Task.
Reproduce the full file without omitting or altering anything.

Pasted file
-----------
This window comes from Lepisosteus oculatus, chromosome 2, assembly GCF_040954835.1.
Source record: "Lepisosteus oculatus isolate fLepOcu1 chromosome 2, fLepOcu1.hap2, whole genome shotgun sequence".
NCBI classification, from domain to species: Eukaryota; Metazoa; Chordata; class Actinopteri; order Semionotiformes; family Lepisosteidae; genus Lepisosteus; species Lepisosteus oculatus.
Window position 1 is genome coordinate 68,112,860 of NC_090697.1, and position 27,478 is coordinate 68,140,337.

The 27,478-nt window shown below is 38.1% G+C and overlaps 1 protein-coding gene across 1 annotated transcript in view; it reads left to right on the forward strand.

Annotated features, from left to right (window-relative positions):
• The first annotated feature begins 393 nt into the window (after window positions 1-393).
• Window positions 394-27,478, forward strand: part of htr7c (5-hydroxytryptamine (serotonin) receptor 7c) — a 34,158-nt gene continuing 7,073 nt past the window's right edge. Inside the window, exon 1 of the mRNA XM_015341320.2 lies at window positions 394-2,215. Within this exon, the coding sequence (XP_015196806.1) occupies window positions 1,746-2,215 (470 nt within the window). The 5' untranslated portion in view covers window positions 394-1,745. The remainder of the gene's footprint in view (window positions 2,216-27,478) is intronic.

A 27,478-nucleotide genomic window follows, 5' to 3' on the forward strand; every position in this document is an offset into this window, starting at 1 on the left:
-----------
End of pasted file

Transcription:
This window comes from Lepisosteus oculatus, chromosome 2, assembly GCF_040954835.1.
Source record: "Lepisosteus oculatus isolate fLepOcu1 chromosome 2, fLepOcu1.hap2, whole genome shotgun sequence".
NCBI classification, from domain to species: Eukaryota; Metazoa; Chordata; class Actinopteri; order Semionotiformes; family Lepisosteidae; genus Lepisosteus; species Lepisosteus oculatus.
Window position 1 is genome coordinate 68,112,860 of NC_090697.1, and position 27,478 is coordinate 68,140,337.

The 27,478-nt window shown below is 38.1% G+C and overlaps 1 protein-coding gene across 1 annotated transcript in view; it reads left to right on the forward strand.

Annotated features, from left to right (window-relative positions):
• The first annotated feature begins 393 nt into the window (after window positions 1-393).
• Window positions 394-27,478, forward strand: part of htr7c (5-hydroxytryptamine (serotonin) receptor 7c) — a 34,158-nt gene continuing 7,073 nt past the window's right edge. Inside the window, exon 1 of the mRNA XM_015341320.2 lies at window positions 394-2,215. Within this exon, the coding sequence (XP_015196806.1) occupies window positions 1,746-2,215 (470 nt within the window). The 5' untranslated portion in view covers window positions 394-1,745. The remainder of the gene's footprint in view (window positions 2,216-27,478) is intronic.

A 27,478-nucleotide genomic window follows, 5' to 3' on the forward strand; every position in this document is an offset into this window, starting at 1 on the left: